Police presence in schools can’t be taken for granted
Sheriff Ken Furlong said Friday he will keep a police presence in Carson City’s schools despite the fact the capital failed to win a COPS in Schools grant this year.
“We don’t have the bodies to have a school resource officer program,” he said.
He said both the school board and Board of Supervisors recognize the value of the school resource officer program, “but the challenge is having the money to dedicate those bodies.”
He said the grant would have done that and enabled the city and district to, over time, assume more financial responsibility for the program.
“To swallow the entire ticket — about $250,000 — right out of the gate is a little tough on this community in this economy,” Furlong said.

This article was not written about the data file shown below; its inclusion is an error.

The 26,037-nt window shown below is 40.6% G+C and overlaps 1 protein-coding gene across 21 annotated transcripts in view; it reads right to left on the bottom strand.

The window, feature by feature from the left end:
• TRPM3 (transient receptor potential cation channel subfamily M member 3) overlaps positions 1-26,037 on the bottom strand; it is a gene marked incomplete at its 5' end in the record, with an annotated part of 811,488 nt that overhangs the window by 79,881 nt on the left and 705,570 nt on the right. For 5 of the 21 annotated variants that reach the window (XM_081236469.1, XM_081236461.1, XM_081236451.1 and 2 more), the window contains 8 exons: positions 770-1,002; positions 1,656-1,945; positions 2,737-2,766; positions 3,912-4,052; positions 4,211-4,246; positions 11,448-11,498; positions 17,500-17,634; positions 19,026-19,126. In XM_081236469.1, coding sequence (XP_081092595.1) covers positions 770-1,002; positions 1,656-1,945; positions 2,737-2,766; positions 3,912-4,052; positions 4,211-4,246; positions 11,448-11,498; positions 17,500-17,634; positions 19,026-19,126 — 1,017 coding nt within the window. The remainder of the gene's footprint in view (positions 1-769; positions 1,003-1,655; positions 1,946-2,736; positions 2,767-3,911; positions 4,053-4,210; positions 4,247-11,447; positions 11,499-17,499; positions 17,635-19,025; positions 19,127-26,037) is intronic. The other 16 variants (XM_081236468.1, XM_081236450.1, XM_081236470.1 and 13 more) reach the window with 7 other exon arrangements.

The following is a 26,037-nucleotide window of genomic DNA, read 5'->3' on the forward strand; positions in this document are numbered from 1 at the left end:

Instead, he said the department will continue having an officer assigned to Carson High and Pioneer High. He said beat officers are handling the middle schools.
He said that’s not the same as a full School Resource Officer program which, he said, requires specialized training but added: “We’re doing the absolute best we can with what we’ve got.”
Furlong said one reason Carson didn’t get a grant is the city’s low crime rate. He said those numbers may be something to boast about, but “it may not be helping us well in the grant area.”
He notified Carson School District Superintendent Richard Stokes the city didn’t win the grant in an email Thursday.